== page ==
The start of the 11th Transat Jacques Vabre was finally signaled by the Race Committee at 1300hrs local time today (Thursday 7th November) in Le Havre. They’re now on their way to Itajaí in Brazil. After thirty minutes of racing, Safran was one of the three frontrunners.
The theoretical distance they have to sail is 5400 miles. According to the most recent routing scenarios, the 60-foot Imoca boats should take between 17 and 19 days to complete this race. The transatlantic race is very much like the start of a Vendée Globe, among other reasons, as they have to make their way down to the Southern Hemisphere and therefore deal with the Intertropical convergence zone, the infamous Doldrums.
For the moment, at the foot of the cliffs at Cape de la Hève, it is in drizzle and a light NW’ly wind (around eight knots) and reduced visibility that Marc Guillemot and Pascal Bidégorry are attempting to get the most out of Safran. In all, ten IMOCA boats are competing and it is said that half of them can reasonably hope to make it to the podium.
With Marc Guillemot, Safran has already been successful on two occasions in this race: second in 2007 and the winner in 2009. This time François Gabart and Michel Desjoyeaux’s Macif, the most recent boat in the IMOCA fleet, is said to be the favourite. But an ocean race is never won until it’s over.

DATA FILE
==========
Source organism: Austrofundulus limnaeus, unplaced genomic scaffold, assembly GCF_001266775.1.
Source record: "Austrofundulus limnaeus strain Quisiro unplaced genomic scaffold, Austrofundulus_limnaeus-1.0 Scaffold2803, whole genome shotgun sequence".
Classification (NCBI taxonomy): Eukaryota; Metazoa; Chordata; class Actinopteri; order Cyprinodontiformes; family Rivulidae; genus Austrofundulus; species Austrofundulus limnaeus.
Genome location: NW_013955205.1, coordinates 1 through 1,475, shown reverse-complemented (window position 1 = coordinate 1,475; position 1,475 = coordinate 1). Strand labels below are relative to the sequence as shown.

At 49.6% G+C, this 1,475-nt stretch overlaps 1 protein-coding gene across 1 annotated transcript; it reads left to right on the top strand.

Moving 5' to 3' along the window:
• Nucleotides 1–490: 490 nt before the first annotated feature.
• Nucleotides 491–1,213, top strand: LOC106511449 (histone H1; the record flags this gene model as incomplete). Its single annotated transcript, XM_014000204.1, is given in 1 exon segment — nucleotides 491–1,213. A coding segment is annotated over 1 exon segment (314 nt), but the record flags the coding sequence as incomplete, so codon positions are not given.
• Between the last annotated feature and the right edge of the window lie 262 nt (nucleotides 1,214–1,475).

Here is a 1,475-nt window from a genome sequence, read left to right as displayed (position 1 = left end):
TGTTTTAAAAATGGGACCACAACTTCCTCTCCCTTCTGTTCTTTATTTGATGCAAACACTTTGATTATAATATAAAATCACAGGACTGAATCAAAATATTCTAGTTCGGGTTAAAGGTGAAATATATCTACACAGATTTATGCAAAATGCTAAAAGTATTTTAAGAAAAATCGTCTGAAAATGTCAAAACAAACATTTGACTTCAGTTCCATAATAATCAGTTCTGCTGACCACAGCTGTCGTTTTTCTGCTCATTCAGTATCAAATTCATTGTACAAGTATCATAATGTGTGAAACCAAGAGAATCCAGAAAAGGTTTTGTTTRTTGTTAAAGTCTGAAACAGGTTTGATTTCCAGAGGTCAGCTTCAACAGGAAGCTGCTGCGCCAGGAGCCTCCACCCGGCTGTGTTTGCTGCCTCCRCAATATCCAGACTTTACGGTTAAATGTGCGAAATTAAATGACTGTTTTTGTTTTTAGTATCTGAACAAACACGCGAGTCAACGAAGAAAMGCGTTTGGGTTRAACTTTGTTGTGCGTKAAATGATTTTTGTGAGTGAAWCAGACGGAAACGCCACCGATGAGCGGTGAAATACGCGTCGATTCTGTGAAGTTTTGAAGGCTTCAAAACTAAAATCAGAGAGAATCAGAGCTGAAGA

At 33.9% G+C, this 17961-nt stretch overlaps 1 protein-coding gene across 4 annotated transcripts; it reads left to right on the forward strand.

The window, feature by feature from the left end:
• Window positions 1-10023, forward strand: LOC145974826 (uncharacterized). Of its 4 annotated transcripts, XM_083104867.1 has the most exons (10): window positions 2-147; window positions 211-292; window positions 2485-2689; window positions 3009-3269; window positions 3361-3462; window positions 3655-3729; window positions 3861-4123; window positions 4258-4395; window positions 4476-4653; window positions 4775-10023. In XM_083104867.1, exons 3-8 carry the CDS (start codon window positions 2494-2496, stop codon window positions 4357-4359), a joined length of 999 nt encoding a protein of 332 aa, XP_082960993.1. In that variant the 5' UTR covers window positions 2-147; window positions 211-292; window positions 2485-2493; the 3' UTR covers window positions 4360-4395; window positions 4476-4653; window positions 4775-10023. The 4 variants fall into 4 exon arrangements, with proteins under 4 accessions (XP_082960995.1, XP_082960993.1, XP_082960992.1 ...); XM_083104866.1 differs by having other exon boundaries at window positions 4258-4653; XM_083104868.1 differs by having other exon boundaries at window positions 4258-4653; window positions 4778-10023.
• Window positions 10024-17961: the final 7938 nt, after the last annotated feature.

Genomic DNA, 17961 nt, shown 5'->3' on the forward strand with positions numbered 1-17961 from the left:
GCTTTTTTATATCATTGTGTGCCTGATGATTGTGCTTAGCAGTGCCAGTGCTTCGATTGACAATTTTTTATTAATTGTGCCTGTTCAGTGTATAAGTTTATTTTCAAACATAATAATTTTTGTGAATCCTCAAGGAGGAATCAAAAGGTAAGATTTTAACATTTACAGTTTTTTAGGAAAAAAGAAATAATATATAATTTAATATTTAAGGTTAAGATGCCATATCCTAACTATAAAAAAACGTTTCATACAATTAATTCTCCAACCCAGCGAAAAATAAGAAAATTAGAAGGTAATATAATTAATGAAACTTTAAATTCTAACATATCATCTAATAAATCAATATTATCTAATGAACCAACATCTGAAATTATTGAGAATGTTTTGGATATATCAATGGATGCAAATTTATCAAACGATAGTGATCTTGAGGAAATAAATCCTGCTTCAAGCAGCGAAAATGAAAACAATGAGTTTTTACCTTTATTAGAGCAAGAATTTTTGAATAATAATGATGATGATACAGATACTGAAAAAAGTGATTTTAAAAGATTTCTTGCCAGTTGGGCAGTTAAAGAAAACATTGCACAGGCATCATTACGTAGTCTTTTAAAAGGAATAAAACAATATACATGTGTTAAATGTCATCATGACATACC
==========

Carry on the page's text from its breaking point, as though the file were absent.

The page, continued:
The first task that lies ahead is getting out of the English Channel in the best position possible, dealing with the strengthening of the wind and the current off the tip of the Cherbourg Peninsula, making their way to the tip of Brittany and then crossing the Bay of Biscay.
Thirty minutes after the start, Safran was up with the frontrunners getting off to a successful start to the race: at the France Info clearance buoy, Marc Guilllemot and Pascal Bidégorry were in third place, just behind Macif and Jérémie Beyou and Christopher Pratt’s Maître Coq.
by Mathilde Mermod
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1:57 AM Fri 8 Nov 2013GMT
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